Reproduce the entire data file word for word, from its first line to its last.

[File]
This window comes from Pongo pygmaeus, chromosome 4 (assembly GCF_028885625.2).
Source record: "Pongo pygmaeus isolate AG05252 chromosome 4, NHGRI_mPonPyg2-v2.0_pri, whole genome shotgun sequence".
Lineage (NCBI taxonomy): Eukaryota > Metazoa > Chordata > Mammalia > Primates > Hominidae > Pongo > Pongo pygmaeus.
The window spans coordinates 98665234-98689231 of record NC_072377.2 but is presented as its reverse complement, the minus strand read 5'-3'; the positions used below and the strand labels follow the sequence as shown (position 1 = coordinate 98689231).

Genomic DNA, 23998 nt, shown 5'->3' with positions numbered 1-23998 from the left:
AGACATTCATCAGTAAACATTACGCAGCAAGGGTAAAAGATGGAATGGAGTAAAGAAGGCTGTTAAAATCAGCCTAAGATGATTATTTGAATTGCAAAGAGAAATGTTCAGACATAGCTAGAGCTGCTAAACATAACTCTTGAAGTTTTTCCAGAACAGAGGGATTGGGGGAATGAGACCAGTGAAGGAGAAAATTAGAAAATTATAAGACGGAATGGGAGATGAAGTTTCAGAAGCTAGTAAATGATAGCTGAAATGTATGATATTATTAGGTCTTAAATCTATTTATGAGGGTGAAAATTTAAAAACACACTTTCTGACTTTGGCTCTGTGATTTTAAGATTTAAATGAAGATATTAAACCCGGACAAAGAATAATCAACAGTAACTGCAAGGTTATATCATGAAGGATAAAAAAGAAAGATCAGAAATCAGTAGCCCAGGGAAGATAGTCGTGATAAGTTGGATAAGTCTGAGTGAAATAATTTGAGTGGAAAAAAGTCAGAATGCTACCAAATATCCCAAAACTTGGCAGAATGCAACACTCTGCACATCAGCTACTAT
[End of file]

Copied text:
This window comes from Pongo pygmaeus, chromosome 4 (assembly GCF_028885625.2).
Source record: "Pongo pygmaeus isolate AG05252 chromosome 4, NHGRI_mPonPyg2-v2.0_pri, whole genome shotgun sequence".
Lineage (NCBI taxonomy): Eukaryota > Metazoa > Chordata > Mammalia > Primates > Hominidae > Pongo > Pongo pygmaeus.
The window spans coordinates 98665234-98689231 of record NC_072377.2 but is presented as its reverse complement, the minus strand read 5'-3'; the positions used below and the strand labels follow the sequence as shown (position 1 = coordinate 98689231).

Genomic DNA, 23998 nt, shown 5'->3' with positions numbered 1-23998 from the left:
AGACATTCATCAGTAAACATTACGCAGCAAGGGTAAAAGATGGAATGGAGTAAAGAAGGCTGTTAAAATCAGCCTAAGATGATTATTTGAATTGCAAAGAGAAATGTTCAGACATAGCTAGAGCTGCTAAACATAACTCTTGAAGTTTTTCCAGAACAGAGGGATTGGGGGAATGAGACCAGTGAAGGAGAAAATTAGAAAATTATAAGACGGAATGGGAGATGAAGTTTCAGAAGCTAGTAAATGATAGCTGAAATGTATGATATTATTAGGTCTTAAATCTATTTATGAGGGTGAAAATTTAAAAACACACTTTCTGACTTTGGCTCTGTGATTTTAAGATTTAAATGAAGATATTAAACCCGGACAAAGAATAATCAACAGTAACTGCAAGGTTATATCATGAAGGATAAAAAAGAAAGATCAGAAATCAGTAGCCCAGGGAAGATAGTCGTGATAAGTTGGATAAGTCTGAGTGAAATAATTTGAGTGGAAAAAAGTCAGAATGCTACCAAATATCCCAAAACTTGGCAGAATGCAACACTCTGCACATCAGCTACTAT